Popular Bohemia: Modernism and Urban Culture in Nineteenth-Century Paris / Edition 1
ISBN-10:
0674015304
ISBN-13:
9780674015302
Pub. Date:
02/28/2005
Publisher:
Harvard University Press
Popular Bohemia: Modernism and Urban Culture in Nineteenth-Century Paris / Edition 1

Popular Bohemia: Modernism and Urban Culture in Nineteenth-Century Paris / Edition 1

by Mary Gluck
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Overview

A Radical Reconceptualization of Modernism, This Book traces the appearance of the modern artist to the Paris of the 1830s and links the emergence of an enduring modernist aesthetic to the fleeting forms of popular culture. Contrary to conventional views of a private self retreating from history and modernity, Popular Bohemia shows us the modernist as a public persona parodying the stereotypes of commercial mass culture. Here we see how the modern artist-alternately assuming the roles of the melodramatic hero, the urban flaneur, the female hysteric, the tribal primitive-created his own version of an expressive, public modernity in opposition to an increasingly repressive and conformist bourgeois culture. And here we see how a specifically modern aesthetic culture in nineteenth-century Paris came about, not in opposition to commercial popular culture, but in close alliance with it.

About the Author:
Mary Gluck is Professor of History and Comparative Literature at Brown University

Product Details

ISBN-13: 9780674015302
Publisher: Harvard University Press
Publication date: 02/28/2005
Edition description: New Edition
Pages: 238
Product dimensions: 6.46(w) x 9.66(h) x 0.82(d)

About the Author

Mary Gluck is Professor of History and Comparative Literature at Brown University.

Table of Contents

1. The Historical Bohemian and the Discourse of Modernism

2. The Romantic Bohemian and the Performance of Melodrama

3. The Flâneur and the Phantasmagoria of the Modern City

4. The Decadent and the Culture of Hysteria

5. The Primitivist Artist and the Discourse of Exoticism

Notes

Index

What People are Saying About This

Gluck's book is a wonderfully conceived contribution to the overhaul of our understanding of modernism that has been in full swing in many fields for some time now. Our view of literary modernism, she argues, has been distorted by taking the aloof figure of the aesthete, and self-referential art, at the turn of the twentieth century as the ostensible end-points in the emergence of modernism, and then by looking back to romanticism to trace their genealogy. She challenges this view on a number of counts: it misinterprets the figure of the modernist artist as someone estranged from commercial society and public culture; it obscures our appreciation of "the transient, the commercial and popular forms of modernism"; and it ignores the lineage of realism in the making of modernism. It is not only that there is a lot of non-canonical modernist popular culture out there; others have said that, and she draws on their work judiciously. More interestingly, she is claiming that we misunderstand canonical figures such as Gautier, Baudelaire, and Huysmans unless we take their relationship to the "mass cultural public sphere" into account. Modernism is rooted in a "theatrical and public vision," not a withdrawal into interiority. The avant-garde project is the legitimate heir of an earlier, publicly oriented culture, not a retreat from it.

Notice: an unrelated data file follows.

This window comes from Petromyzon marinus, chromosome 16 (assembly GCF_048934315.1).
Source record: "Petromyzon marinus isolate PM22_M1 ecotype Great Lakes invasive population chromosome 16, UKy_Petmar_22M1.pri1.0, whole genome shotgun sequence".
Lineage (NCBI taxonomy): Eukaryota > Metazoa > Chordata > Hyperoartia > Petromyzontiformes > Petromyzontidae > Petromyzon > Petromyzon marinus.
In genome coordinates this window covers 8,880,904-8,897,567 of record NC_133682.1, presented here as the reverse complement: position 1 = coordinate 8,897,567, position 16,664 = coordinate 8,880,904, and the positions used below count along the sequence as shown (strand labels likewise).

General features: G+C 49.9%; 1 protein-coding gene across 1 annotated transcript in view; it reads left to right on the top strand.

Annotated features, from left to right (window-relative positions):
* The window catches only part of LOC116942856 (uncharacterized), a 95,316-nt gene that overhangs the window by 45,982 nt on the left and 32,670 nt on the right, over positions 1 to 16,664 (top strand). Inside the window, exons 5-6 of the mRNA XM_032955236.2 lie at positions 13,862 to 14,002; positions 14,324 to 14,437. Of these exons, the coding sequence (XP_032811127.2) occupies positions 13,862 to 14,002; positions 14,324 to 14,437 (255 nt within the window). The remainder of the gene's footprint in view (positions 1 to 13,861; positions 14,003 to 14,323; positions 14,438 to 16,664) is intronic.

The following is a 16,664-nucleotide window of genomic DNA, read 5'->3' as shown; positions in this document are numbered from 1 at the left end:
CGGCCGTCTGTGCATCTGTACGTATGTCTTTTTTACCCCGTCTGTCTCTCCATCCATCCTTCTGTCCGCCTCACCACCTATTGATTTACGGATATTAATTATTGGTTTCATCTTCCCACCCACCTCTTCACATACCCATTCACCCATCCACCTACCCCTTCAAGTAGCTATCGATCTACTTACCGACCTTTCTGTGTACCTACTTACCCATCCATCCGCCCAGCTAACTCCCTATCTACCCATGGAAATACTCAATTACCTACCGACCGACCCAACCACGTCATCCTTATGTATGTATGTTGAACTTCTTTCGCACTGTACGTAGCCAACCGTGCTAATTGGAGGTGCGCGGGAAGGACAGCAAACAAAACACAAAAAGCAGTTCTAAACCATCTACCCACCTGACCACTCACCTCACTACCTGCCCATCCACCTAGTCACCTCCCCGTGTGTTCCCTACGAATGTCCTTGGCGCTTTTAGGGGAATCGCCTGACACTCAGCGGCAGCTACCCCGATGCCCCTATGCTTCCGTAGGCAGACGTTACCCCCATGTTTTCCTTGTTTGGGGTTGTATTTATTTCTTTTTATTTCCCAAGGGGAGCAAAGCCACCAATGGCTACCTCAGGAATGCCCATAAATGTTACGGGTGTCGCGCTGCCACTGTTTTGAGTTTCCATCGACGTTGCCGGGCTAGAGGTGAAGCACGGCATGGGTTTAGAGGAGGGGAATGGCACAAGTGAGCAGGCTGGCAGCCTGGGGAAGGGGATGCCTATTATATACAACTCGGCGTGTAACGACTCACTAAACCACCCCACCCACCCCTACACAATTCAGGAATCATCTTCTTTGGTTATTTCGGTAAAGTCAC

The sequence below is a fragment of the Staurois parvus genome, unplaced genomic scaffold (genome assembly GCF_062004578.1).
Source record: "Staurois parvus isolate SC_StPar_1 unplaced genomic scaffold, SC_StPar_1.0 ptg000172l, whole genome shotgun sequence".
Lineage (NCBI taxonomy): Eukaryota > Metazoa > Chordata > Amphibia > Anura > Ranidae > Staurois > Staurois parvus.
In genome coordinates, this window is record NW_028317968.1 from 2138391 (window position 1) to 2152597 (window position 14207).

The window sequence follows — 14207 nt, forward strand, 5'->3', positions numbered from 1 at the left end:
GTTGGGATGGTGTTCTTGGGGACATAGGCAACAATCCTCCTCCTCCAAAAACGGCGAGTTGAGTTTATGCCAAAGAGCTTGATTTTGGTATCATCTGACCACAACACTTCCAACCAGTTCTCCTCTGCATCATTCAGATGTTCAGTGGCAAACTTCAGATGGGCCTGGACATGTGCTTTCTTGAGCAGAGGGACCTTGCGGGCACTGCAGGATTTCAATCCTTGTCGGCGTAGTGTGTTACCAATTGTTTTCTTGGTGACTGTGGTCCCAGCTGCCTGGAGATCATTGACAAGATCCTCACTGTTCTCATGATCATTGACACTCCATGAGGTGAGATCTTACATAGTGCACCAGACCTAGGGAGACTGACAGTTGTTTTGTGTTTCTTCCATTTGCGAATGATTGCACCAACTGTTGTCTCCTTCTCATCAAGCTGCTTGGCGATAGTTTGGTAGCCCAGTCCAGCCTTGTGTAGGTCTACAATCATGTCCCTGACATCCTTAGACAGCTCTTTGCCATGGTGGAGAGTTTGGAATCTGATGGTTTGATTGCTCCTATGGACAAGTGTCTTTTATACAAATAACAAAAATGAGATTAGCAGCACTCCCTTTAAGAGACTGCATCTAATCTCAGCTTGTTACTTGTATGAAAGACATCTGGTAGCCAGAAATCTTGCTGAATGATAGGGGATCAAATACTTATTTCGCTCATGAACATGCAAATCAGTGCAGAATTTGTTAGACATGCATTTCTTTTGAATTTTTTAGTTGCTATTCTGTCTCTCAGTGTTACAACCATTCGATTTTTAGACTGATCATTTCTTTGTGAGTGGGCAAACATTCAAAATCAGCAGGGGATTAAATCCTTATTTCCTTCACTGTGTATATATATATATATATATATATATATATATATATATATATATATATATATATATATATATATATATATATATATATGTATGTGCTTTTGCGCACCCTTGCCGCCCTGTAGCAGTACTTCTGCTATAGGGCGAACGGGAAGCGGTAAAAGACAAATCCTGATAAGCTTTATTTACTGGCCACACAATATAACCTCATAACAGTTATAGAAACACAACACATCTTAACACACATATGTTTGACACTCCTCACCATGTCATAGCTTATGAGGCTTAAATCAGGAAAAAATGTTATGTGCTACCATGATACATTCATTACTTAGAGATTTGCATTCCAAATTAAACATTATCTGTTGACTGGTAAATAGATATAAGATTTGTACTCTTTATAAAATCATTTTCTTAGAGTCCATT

Walter Adamson

Gluck is a fine intellectual historian whose first book on Lukács was in every way a triumph of scholarship. Her new book, Popular Bohemia, is at the same level and may even exceed her earlier work in terms of originality. --(Walter Adamson, author of Avant-Garde Florence: From Modernism to Fascism)

John McCole

Gluck's book is a wonderfully conceived contribution to the overhaul of our understanding of modernism that has been in full swing in many fields for some time now. Our view of literary modernism, she argues, has been distorted by taking the aloof figure of the aesthete, and self-referential art, at the turn of the twentieth century as the ostensible end-points in the emergence of modernism, and then by looking back to romanticism to trace their genealogy. She challenges this view on a number of counts: it misinterprets the figure of the modernist artist as someone estranged from commercial society and public culture; it obscures our appreciation of "the transient, the commercial and popular forms of modernism"; and it ignores the lineage of realism in the making of modernism. It is not only that there is a lot of non-canonical modernist popular culture out there; others have said that, and she draws on their work judiciously. More interestingly, she is claiming that we misunderstand canonical figures such as Gautier, Baudelaire, and Huysmans unless we take their relationship to the "mass cultural public sphere" into account. Modernism is rooted in a "theatrical and public vision," not a withdrawal into interiority. The avant-garde project is the legitimate heir of an earlier, publicly oriented culture, not a retreat from it. --(John McCole, author of Walter Benjamin and the Antinomies of Tradition)

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